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San Diego Coastkeeper's lab manager conducts an experiment on water quality using San Diego River water and common household fertilizers. The results of his experiment show how much murkier water becomes after a small amount of fertilizer is added. Imagine all of the fertilizer used in San Diego County and how, when it makes its way into our water, it collectively adds up. Learn more at http://www.sdcoastkeeper.org.

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Do you ever wonder where your water in San Diego comes from? Do you know what type of impact that has on our environment or how much energy it uses? Watch San Diego Coastkeeper's video on the water supply in San Diego to learn more. Then visit us at http://www.sdcoastkeeper.org.

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Recently, LUSH volunteers teamed up with San Diego Coastkeeper to help clean a local beach. In just 2 hours, they collected over 2500 pieces of plastic, more than 800 cigarette butts, and over 600 pieces of Styrofoam—totaling almost 27 lbs of trash!

Twice-a-month, Coastkeeper, and our partners Surfrider Foundation, San Diego Chapter, hosts a local beach cleanup like this one. If you love your beach and like it clean, bring your friends and family to volunteer at our next event! All of our upcoming beach cleanups can easily be found by visiting this link: http://www.sdcoastkeeper.org

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Donate to San Diego Coastkeeper

Donate to San Diego Coastkeeper

With you, we can protect San Diego’s aquatic playgrounds. Gifts of every size help us defend your salty seas and beautiful bays. From test tubes in our lab to hands-on...

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If you see someone pollute, report it to Coastkeeper. Let us help you protect your waters.

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Aug 23, 2014 9:00 am - 11:00 am
Pacific Beach Drive Cleanup

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Sep 10, 2014 6:00 pm - 9:00 pm
Seaside Soiree

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Sep 13, 2014 9:00 am - 11:00 am
Training for New Water Quality Monitors

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After a long time on the waiting list, my mother and I received custody of a large wooden box full of dirt that sits in an old vacant parking lot...

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Birds Losing Habitat as We Pull the Water Out From Under Them

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Teaching Kids What Bugs Can Tell Us About Water Health

Bio means life. Bioassesment means the study of life and living organisms--and we're full force with our bioassessment program in San Diego County. Bioassesment helps us understand the health of...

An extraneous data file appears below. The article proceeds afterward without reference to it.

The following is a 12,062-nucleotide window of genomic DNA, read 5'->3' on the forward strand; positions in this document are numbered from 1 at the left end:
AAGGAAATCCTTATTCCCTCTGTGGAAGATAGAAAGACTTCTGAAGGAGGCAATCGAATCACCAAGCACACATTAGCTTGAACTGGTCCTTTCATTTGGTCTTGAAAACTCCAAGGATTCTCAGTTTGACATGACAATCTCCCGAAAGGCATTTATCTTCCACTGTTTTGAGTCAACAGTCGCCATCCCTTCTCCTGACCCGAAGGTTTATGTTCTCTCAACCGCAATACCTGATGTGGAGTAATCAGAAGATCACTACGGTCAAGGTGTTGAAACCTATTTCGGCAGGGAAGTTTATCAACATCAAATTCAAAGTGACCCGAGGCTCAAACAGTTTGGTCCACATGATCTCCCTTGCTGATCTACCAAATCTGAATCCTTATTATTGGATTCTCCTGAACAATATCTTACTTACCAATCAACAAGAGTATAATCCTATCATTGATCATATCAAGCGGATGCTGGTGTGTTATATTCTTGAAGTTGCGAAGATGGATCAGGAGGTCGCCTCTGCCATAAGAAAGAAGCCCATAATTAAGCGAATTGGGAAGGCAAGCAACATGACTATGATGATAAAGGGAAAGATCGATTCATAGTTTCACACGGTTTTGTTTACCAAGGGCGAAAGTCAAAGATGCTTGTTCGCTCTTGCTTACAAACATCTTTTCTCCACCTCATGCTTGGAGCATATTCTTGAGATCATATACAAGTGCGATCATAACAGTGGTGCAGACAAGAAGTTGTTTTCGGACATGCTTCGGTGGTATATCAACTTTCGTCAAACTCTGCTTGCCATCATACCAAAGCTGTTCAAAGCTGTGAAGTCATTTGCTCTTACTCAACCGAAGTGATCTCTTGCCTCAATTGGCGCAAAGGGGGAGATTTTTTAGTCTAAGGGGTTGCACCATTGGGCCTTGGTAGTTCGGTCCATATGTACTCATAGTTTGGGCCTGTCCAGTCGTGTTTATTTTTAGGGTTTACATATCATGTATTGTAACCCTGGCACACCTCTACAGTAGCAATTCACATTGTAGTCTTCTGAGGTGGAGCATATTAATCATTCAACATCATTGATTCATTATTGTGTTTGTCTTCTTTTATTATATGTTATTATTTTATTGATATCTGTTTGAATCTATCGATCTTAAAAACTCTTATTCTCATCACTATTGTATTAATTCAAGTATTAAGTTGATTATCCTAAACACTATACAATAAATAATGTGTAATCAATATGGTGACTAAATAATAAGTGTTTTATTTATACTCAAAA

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From the Executive Director's Desk: What's Coastkeeper doing on water conservation?

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San Diego Bay: What's new in the massive…

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For three decades, toxins sat in the sediment at the bottom of San Diego Bay, a legacy of poor practices at the shipyards of yesteryear. What was once a thriving ecosystem...

#SwimmableSD Photo Contest

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Fertilizer: Go Native. Save the Planet.

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Fishable Facts

  • Kelp forests play home to more than 700 species of marine creatures.
  • Many factors including pollution, climate change, and over-fishing contribute to kelp forest decline, and their collective impact is far greater than any individual stressor.
  • Research has shown that grazing by inflated sea urchins populations damaged kelp forests and slowed recovery in the '50s to '70s off Point Loma. Sea otters, lobster, and sheephead fish are important predators, keeping urchin populations in check.
  • Many fish off California's coast are in such decline that some species will take 50-80 years to recover to healthy levels.
  • La Jolla's lush kelp forest is like a stand of underwater redwoods – it provides food and shelter for hundreds of species, from tiny invertebrates to fish, mammals and birds.
  • Since 1990, revenues from commercial fishing have declined by more than half and the number of fishing boats calling at California ports has declined by nearly three-quarters.
  • Average size across a wide range of West Coast fish is down by half from 20 years ago.
  • A 40-cm bocaccio rockfish produces an average of just over 200,000 eggs per year, whereas an 80-cm fish at double the length produces nearly 10 times as many eggs (2 million)!
  • Nearly 80 percent of marine debris comes from land-based sources.
  • Regardless of their size, plastic pollution bits are not digestible by any creature.
  • More than 60 percent of all marine debris is plastic.
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SAN DIEGO COASTKEEPER
2825 Dewey Rd., Ste. 200 • San Diego CA 92106 • TEL. 619.758.7743